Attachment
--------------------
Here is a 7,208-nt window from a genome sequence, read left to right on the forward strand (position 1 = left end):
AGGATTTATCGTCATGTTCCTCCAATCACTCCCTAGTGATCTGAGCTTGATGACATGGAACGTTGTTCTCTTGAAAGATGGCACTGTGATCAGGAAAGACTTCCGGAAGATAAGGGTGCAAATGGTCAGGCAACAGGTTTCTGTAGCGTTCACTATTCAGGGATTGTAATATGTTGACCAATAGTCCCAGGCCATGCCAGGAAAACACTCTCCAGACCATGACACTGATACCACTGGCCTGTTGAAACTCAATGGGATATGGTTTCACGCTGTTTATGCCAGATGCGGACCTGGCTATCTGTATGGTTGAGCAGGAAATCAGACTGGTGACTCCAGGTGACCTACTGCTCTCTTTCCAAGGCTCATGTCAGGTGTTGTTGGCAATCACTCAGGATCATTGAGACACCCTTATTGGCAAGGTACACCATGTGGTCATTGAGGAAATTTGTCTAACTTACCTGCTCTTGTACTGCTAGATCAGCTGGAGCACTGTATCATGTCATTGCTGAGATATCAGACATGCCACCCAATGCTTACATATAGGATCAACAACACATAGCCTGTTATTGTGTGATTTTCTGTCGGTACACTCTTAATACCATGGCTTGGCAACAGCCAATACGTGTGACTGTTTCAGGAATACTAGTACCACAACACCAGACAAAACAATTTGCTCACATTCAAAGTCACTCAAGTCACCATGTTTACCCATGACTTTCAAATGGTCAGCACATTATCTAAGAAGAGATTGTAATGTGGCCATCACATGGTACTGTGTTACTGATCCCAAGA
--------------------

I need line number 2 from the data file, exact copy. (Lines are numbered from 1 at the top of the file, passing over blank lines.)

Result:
AGGATTTATCGTCATGTTCCTCCAATCACTCCCTAGTGATCTGAGCTTGATGACATGGAACGTTGTTCTCTTGAAAGATGGCACTGTGATCAGGAAAGACTTCCGGAAGATAAGGGTGCAAATGGTCAGGCAACAGGTTTCTGTAGCGTTCACTATTCAGGGATTGTAATATGTTGACCAATAGTCCCAGGCCATGCCAGGAAAACACTCTCCAGACCATGACACTGATACCACTGGCCTGTTGAAACTCAATGGGATATGGTTTCACGCTGTTTATGCCAGATGCGGACCTGGCTATCTGTATGGTTGAGCAGGAAATCAGACTGGTGACTCCAGGTGACCTACTGCTCTCTTTCCAAGGCTCATGTCAGGTGTTGTTGGCAATCACTCAGGATCATTGAGACACCCTTATTGGCAAGGTACACCATGTGGTCATTGAGGAAATTTGTCTAACTTACCTGCTCTTGTACTGCTAGATCAGCTGGAGCACTGTATCATGTCATTGCTGAGATATCAGACATGCCACCCAATGCTTACATATAGGATCAACAACACATAGCCTGTTATTGTGTGATTTTCTGTCGGTACACTCTTAATACCATGGCTTGGCAACAGCCAATACGTGTGACTGTTTCAGGAATACTAGTACCACAACACCAGACAAAACAATTTGCTCACATTCAAAGTCACTCAAGTCACCATGTTTACCCATGACTTTCAAATGGTCAGCACATTATCTAAGAAGAGATTGTAATGTGGCCATCACATGGTACTGTGTTACTGATCCCAAGA